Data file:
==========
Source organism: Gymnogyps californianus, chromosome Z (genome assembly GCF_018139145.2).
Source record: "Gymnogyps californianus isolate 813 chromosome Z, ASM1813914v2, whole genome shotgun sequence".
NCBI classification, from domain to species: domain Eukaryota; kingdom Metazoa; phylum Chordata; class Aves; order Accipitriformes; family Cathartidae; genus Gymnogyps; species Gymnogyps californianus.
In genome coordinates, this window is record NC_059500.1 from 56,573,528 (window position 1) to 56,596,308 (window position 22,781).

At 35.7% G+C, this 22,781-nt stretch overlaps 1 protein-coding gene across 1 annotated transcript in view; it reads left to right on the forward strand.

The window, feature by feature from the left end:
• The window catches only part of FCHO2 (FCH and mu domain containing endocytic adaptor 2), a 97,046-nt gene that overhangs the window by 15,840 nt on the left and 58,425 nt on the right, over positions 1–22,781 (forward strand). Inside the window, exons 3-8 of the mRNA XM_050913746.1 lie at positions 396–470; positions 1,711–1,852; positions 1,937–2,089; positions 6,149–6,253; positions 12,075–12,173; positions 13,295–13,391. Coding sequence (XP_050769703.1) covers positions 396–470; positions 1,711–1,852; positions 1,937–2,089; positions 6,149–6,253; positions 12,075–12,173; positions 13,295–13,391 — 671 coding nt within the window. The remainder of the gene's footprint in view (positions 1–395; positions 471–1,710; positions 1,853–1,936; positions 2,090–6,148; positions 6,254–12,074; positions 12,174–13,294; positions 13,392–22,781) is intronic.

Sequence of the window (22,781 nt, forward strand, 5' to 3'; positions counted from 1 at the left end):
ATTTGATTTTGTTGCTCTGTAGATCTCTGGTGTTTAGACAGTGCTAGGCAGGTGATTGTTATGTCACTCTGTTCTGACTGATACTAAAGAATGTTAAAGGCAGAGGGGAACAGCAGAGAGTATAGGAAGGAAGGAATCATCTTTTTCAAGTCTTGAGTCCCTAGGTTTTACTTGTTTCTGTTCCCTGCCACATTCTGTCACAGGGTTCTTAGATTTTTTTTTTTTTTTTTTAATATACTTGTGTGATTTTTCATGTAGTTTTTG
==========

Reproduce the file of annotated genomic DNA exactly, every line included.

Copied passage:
Source organism: Gymnogyps californianus, chromosome Z (genome assembly GCF_018139145.2).
Source record: "Gymnogyps californianus isolate 813 chromosome Z, ASM1813914v2, whole genome shotgun sequence".
NCBI classification, from domain to species: domain Eukaryota; kingdom Metazoa; phylum Chordata; class Aves; order Accipitriformes; family Cathartidae; genus Gymnogyps; species Gymnogyps californianus.
In genome coordinates, this window is record NC_059500.1 from 56,573,528 (window position 1) to 56,596,308 (window position 22,781).

At 35.7% G+C, this 22,781-nt stretch overlaps 1 protein-coding gene across 1 annotated transcript in view; it reads left to right on the forward strand.

The window, feature by feature from the left end:
• The window catches only part of FCHO2 (FCH and mu domain containing endocytic adaptor 2), a 97,046-nt gene that overhangs the window by 15,840 nt on the left and 58,425 nt on the right, over positions 1–22,781 (forward strand). Inside the window, exons 3-8 of the mRNA XM_050913746.1 lie at positions 396–470; positions 1,711–1,852; positions 1,937–2,089; positions 6,149–6,253; positions 12,075–12,173; positions 13,295–13,391. Coding sequence (XP_050769703.1) covers positions 396–470; positions 1,711–1,852; positions 1,937–2,089; positions 6,149–6,253; positions 12,075–12,173; positions 13,295–13,391 — 671 coding nt within the window. The remainder of the gene's footprint in view (positions 1–395; positions 471–1,710; positions 1,853–1,936; positions 2,090–6,148; positions 6,254–12,074; positions 12,174–13,294; positions 13,392–22,781) is intronic.

Sequence of the window (22,781 nt, forward strand, 5' to 3'; positions counted from 1 at the left end):
ATTTGATTTTGTTGCTCTGTAGATCTCTGGTGTTTAGACAGTGCTAGGCAGGTGATTGTTATGTCACTCTGTTCTGACTGATACTAAAGAATGTTAAAGGCAGAGGGGAACAGCAGAGAGTATAGGAAGGAAGGAATCATCTTTTTCAAGTCTTGAGTCCCTAGGTTTTACTTGTTTCTGTTCCCTGCCACATTCTGTCACAGGGTTCTTAGATTTTTTTTTTTTTTTTTTAATATACTTGTGTGATTTTTCATGTAGTTTTTG